You either love him or hate him. But however you might feel towards him, you
simply cannot ignore Eran Zahavi.
No one in Israeli sports plays the
roles of hero and villain better than the Maccabi Tel Aviv
Take Monday night for example.
penalty in the 29th minute secured Maccabi a 1-0 victory over Hapoel in the
first Tel Aviv derby of the season, increasing the defending-champion’s lead at
the top of the Premier League standings to four points.
Zahavi took his
tally in 12 league matches this season to seven goals and further cemented his
reputation as a player who never fails to show up on the big occasion.
the other hand, there was Zahavi’s goal celebration.
The 26-year-old has
a long history with Hapoel fans, having left the club in the summer of 2011 for
Italian side Palermo before returning to Israel to play for archrival Maccabi in
There is no reason to envy Zahavi for the never-ending abuse
directed at him from Hapoel fans since his move to the yellowand- blue,
especially when he comes up against his former team.
However, that can be
no excuse for Zahavi’s premeditated decision to celebrate his goal from the
penalty spot by firing imaginary shots, with his fingers acting as the guns,
towards the Hapoel stand.
With guns unfortunately being prevalent in
Israeli society, mainly due to the security situation in the country, the last
thing a sporting role model like Zahavi should do is incite rival fans by
pretending to shoot at them.
But for better or for worse, that is
While many players make an effort not to celebrate a goal against
their former teams, whether they truly mean it or not, Zahavi couldn’t care less
of what anyone else might think of him.
“I wasn’t celebrating anything
special,” said Zahavi in a somewhat misleading manner on Monday. “Every time I
score a goal against Hapoel the media makes a huge story out of it. I scored the
goal in front of their stand so I celebrated there. It is their right to do what
they want to do and it is my right to celebrate the way I want to. It’s my
obligation to celebrate after scoring a goal.”
After scoring his first
goal for Maccabi against Hapoel in April’s 2-0 victory at Bloomfield, Zahavi
enthusiastically climbed on the advertising boards and frantically waved his
yellow shirt over his head in front of the Maccabi fans in an unforgettable and
arguably over-the-top celebration.
It was remarkably reminiscent of his
celebration on May 15, 2010, a day Hapoel supporters will never
After clinching the championship for his team in the most
dramatic of fashions with a goal against Beitar Jerusalem two minutes into
stoppage time, Zahavi jumped up into the Hapoel stand at Teddy Stadium and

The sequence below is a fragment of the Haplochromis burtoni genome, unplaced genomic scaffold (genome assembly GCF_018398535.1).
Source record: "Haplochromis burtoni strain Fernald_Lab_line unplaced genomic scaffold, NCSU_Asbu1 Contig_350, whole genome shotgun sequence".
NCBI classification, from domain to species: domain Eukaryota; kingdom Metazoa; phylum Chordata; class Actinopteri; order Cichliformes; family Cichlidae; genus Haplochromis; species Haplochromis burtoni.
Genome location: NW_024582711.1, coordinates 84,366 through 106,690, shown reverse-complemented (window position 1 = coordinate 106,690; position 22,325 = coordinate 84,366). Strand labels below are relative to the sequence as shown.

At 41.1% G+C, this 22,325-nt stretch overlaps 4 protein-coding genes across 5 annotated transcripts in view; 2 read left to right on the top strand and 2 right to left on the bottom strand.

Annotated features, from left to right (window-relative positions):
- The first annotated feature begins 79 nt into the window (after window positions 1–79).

celebrated like a man possessed.
It is this unrelenting passion for the
game which makes Zahavi such a divisive figure.
“He is a player who lives
the game perhaps more than anybody else,” Maccabi coach Paulo Sousa said on
Monday. “He loves soccer and everything he does in training and in matches comes
from his love of the game. He is also a very emotional person besides that, and
that is something which I love as a coach. I always say that it isn’t just
important to win, but to also feel the desire and passion to win and Eran has
After playing a key role in Hapoel’s run to the championship in
2009/10, and in the club’s progress to the Champions League group stage the
following season, Zahavi became the second Israeli to play in Italy’s Serie A
after signing a five-year deal with Palermo.
He scored a goal 15 seconds
into his first start for the team, but never really settled at the club and came
back home to help the yellow-and-blue in its push for a first league title in 10
Zahavi ended up proving crucial to Maccabi’s league triumph,
finishing the season with seven goals in 16 appearances.
At the start of
the 2013/14 campaign, he picked up where he left off, and despite playing as a
midfielder, he is currently second only to Omer Damari with seven league
Zahavi also contributed three goals in five appearances in the
Europa League group stage, helping Maccabi advance to the knockout rounds in
continental competition for the first time in club history.
But it’s not
just that Zahavi scores so many goals for a midfielder, as well as making the
players around him better.
A closer look at Zahavi’s statistics at
Maccabi reveals that the team has never lost when he has scored.
has found the back of the net 18 times in 15 different matches in all
competitions since January, with the team winning 12 of those encounters and
drawing the remaining three games.
There seemed to be little doubt Zahavi
would score when he stepped up to take the penalty on Monday, and like the
reliable hero, or perhaps villain, he is, he duly completed the job when so many
others would have quivered under the pressure.
“Sometimes I hear fans say
that ‘you should play for the emblem on the shirt’. I play for myself because
after two inaccurate passes the fans are already cursing you,” said Zahavi after
leaving Hapoel for Palermo.
Zahavi is possibly the most antagonizing
player in the league, but that is only because he is so good.
detractors are quick to admit to his excellence on the field. It simply cannot
With a relatively low buy-out clause of a million Euros,
Zahavi did his best to remain diplomatic when asked on Monday if he will be
leaving Maccabi in the summer, saying that “anything is possible in life.” One
fan’s hero is always another’s villain, but Zahavi seems indifferent to what
anyone might think of him. He is determined to make it to the top and he will
step on whoever he needs to on his way there.
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